Posts Tagged ‘Employers and Employees’

5 Extreme Weather Tips for Employers

Wednesday, December 22nd, 2010

employment background check, pre-employment screening, credit checkWinter is a tough time for businesses in many parts of the country. Extreme weather causes shutdowns, customers stay home and employees can’t always get to work—all of which contributes to losses in productivity, revenue and profits.

Should Employees Be Penalized For Staying Home in the Snow?
What should employers do when employees can’t get to work? Should they be lenient, knowing that safety comes first? Or should they require employees to work, no matter what the weather is doing? And what about employees with kids, who have to stay home when schools are out for bad weather?

Creating and implementing an extreme weather policy makes things easier for everyone. Employees know exactly what they should do, and you don’t have to come up with solutions while the snow is still piling up.

5 Extreme Weather Tips for Employers:

  1. Realize that employers must assume some level of care for employees. Forcing them to come to work in dangerous conditions could subject your company to liability if someone is injured or causes injury to others. Besides, do you want to be the type of employer that makes an employee feel they have no alternative other than traveling to work or risking termination?
  2. Be the leader your staff wants you to be. They will likely be looking to you for direction, so keep an eye on the weather, and communicate. Keep your cell phone on and be available to employees with questions.
  3. Make things flexible. If an employee needs extra time to get to work safely, or would prefer to work at home and stay off the roads, try to accommodate their needs. If snow is piling up during the work day, allow employees extra time to get home before dark, when possible. Add a provision in your policy for employees who can work at home to do so. Productivity could suffer, but it’s better than getting none at all.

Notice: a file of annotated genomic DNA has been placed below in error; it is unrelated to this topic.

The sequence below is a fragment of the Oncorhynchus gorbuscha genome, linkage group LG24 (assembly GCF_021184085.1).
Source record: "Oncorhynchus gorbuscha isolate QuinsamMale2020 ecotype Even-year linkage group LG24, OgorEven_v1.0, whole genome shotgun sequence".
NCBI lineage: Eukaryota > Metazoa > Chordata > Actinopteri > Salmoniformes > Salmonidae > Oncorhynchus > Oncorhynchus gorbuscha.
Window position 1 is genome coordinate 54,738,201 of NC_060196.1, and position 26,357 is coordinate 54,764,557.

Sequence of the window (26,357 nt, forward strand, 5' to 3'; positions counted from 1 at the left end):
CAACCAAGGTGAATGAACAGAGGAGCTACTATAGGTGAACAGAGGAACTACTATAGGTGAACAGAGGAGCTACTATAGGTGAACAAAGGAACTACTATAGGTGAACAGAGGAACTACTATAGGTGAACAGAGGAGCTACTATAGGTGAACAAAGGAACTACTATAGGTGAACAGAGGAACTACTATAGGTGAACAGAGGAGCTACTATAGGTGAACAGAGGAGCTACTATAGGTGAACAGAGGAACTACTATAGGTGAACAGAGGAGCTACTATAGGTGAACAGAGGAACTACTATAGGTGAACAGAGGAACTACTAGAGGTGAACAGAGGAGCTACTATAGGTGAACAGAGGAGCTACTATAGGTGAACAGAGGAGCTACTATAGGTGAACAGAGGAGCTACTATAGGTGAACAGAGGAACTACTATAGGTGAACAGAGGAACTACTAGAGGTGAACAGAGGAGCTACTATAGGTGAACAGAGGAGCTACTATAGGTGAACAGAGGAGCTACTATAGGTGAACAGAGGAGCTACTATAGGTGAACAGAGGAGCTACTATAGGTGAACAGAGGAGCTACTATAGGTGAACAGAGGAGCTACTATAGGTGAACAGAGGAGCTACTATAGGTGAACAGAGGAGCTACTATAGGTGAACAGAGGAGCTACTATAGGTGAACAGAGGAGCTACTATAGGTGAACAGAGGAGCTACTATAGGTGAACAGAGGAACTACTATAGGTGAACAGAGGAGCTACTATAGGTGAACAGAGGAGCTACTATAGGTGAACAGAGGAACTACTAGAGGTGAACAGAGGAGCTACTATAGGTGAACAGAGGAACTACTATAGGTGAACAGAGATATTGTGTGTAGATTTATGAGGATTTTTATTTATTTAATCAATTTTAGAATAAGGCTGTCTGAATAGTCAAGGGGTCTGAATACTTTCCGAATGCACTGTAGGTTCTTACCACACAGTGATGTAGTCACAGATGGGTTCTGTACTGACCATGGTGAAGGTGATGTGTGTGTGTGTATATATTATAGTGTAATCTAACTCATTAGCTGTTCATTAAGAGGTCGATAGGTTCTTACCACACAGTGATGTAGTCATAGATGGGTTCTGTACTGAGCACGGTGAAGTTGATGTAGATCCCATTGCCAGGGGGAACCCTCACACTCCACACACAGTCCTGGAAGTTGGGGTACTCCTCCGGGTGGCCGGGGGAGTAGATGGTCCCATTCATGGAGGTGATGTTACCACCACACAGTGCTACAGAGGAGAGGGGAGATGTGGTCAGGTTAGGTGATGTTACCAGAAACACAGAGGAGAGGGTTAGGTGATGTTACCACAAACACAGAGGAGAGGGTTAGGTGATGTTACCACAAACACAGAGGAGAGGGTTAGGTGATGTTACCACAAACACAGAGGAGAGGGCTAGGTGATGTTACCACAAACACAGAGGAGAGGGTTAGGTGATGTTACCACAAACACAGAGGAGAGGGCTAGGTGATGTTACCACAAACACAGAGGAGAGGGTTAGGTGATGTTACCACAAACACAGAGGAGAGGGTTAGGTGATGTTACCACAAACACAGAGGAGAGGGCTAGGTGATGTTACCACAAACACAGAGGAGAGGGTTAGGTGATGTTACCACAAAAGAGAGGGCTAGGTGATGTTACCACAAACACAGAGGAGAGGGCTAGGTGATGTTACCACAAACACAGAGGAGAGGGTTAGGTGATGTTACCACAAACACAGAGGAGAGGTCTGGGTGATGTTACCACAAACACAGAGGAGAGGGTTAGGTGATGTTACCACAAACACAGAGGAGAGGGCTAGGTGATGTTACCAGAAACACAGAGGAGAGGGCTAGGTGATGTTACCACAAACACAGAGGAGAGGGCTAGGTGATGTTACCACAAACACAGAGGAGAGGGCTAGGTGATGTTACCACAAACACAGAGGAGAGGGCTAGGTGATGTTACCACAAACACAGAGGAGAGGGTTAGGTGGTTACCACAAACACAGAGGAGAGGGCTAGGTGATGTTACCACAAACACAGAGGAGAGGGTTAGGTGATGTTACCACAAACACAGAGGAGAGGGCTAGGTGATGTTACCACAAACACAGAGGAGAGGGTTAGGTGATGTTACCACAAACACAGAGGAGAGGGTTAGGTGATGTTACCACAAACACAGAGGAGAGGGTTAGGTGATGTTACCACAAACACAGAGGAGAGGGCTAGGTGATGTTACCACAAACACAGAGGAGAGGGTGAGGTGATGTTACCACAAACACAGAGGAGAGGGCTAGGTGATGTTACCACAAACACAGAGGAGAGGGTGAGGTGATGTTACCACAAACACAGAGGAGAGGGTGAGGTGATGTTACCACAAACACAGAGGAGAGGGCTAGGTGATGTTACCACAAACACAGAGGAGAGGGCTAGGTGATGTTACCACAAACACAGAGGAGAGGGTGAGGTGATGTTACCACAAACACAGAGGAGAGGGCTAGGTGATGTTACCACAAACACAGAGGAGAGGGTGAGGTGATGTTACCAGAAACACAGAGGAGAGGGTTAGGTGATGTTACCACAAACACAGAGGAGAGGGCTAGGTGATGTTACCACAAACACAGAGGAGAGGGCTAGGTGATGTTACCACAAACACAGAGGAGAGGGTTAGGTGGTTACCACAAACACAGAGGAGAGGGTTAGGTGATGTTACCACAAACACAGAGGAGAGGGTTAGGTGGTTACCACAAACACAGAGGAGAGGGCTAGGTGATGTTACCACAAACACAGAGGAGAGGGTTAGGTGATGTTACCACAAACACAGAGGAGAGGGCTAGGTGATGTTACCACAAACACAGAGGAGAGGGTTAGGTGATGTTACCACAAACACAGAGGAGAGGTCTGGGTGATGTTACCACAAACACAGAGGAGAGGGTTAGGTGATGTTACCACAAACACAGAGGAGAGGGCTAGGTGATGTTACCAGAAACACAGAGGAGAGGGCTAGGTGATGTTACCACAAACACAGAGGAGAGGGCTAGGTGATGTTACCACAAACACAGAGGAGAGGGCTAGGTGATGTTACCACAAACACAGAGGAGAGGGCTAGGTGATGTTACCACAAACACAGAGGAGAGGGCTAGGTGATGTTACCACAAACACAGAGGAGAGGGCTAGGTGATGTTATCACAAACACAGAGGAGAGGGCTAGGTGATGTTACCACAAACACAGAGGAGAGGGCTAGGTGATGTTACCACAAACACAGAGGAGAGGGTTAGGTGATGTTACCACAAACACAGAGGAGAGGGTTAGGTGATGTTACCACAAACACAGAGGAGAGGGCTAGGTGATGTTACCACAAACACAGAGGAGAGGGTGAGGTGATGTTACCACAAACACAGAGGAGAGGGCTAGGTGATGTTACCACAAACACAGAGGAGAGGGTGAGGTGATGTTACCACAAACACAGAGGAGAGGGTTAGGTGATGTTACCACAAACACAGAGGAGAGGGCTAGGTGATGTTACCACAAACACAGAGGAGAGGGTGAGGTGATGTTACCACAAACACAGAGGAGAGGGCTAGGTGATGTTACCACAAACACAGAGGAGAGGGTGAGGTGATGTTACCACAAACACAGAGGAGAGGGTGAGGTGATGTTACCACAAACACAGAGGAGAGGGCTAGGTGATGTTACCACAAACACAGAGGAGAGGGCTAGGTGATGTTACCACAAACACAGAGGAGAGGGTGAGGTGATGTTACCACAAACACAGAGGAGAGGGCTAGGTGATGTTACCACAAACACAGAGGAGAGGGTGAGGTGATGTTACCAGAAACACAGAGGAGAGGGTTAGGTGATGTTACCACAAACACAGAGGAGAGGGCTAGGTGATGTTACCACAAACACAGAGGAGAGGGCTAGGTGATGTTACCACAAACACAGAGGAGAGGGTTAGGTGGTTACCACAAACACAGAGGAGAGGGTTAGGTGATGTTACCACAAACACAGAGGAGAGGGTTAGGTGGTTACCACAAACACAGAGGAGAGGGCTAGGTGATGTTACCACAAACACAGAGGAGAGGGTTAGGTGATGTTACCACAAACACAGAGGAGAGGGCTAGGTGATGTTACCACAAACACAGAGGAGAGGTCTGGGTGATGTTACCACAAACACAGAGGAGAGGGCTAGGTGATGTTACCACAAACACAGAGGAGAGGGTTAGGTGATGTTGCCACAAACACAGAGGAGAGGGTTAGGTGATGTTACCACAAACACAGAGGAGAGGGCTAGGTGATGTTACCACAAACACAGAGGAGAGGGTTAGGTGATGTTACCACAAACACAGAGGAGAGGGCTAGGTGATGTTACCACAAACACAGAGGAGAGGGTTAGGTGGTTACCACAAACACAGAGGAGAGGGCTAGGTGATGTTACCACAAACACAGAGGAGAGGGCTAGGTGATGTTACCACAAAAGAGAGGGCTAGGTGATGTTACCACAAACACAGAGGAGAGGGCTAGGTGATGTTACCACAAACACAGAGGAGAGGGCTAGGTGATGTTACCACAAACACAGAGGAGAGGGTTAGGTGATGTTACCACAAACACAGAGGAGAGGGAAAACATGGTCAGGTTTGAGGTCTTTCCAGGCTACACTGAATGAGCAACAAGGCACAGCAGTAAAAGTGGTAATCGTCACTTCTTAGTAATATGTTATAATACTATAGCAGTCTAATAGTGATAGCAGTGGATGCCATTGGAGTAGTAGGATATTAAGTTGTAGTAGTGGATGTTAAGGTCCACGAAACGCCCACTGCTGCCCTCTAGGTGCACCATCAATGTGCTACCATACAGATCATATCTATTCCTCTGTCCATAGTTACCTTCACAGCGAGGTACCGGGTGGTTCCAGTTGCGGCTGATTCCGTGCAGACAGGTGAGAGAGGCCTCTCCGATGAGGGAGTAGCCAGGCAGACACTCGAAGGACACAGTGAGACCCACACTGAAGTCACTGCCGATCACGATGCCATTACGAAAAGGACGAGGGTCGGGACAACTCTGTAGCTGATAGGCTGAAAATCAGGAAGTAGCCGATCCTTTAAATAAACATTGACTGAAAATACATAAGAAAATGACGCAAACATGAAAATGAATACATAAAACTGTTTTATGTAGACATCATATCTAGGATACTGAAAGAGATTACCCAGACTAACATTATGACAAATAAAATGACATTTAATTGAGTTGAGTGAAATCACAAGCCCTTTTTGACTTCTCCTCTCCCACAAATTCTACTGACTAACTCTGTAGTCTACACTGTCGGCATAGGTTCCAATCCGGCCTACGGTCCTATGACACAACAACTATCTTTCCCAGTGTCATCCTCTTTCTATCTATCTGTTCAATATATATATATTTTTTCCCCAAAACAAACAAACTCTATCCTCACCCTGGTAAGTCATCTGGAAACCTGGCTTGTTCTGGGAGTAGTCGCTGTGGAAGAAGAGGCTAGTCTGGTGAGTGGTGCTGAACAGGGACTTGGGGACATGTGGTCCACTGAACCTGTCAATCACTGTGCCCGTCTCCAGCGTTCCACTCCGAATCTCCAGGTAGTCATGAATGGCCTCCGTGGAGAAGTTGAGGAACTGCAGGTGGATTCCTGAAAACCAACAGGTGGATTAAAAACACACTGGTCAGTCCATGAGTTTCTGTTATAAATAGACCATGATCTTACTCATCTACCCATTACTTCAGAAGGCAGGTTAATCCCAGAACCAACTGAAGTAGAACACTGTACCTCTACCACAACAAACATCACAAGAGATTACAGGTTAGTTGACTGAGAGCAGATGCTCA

4. Be consistent. It’s not easy to make different accommodations for different employees; to allow some, but not others, to work from home; and to decide who gets paid and who does not. Try to be fair and consistent in your policies to avoid any legal battles with employees.
  5. If you pay employees who aren’t able to get to work, it’s reasonable to ask them to make up the time. Otherwise, you can offer that they take vacation time or unpaid leave and not worry about making up the hours they miss.

Even when snow and ice lead to driving problems, it is up to your employees to get to work or communicate their difficulty in doing so. But everyone appreciates a boss who tries to help and makes reasonable accommodations.

Where are all the Qualified Employees?

Thursday, June 3rd, 2010

employee screening blogAre stacks of resumes piling up on your desk? Is your email inbox overflowing with inquiries from potential employees who not only are not qualified, but didn’t follow your application instructions? It’s not easy to find qualified employees, even when the nation’s unemployment rate is 10%. In fact, it’s harder than ever for some business owners to weed through the flood of applicants to hire just one or two employees.

We asked a few HR Managers where they go to save time and their sanity when it’s time to hire. Perhaps you can use some of these great ideas:

Professional Associations: If you’re a member of a group for accountants, attorneys, credit managers, automobile dealers, natural food store owners, or whatever your profession—try checking in with your local or regional affiliate. You might find an out-of-work industry veteran in their ranks—maybe even someone can fill your job opening.

Ask yourself, “Where do the people with the skills I want hang out?” or, “Where do they go for continuing education?” For example, if you need a website programmer, do an online search for a local web developer group, or see if there is a Facebook group in your area. Then, check local community colleges, technical colleges, and universities. Their placement offices could have your perfect candidate waiting for an opportunity.

Check your own online networking groups. LinkedIn is the most popular professional social media site. If you belong, ask your LinkedIn group members if they know people who match your needs. If you don’t belong to LinkedIn, it’s easy to join. Put out the word that you’re hiring on your company’s Facebook page and Twitter account. Use the contacts you’ve already made online to spread the word fast.

Does your company website have a news page or blog? Consider it your company bulletin board—only with a much bigger reach! Post your “now hiring employees” notice there.

Talk to your competition—if they’re not hiring, let them know that you are. Perhaps they can send a candidate or two your way—or give you the contact information of that terrific employee they just had to lay off.

Are you registered with a local Workforce or Employment office in your area? After all, that’s the place you’ll find people who don’t have jobs but want to work.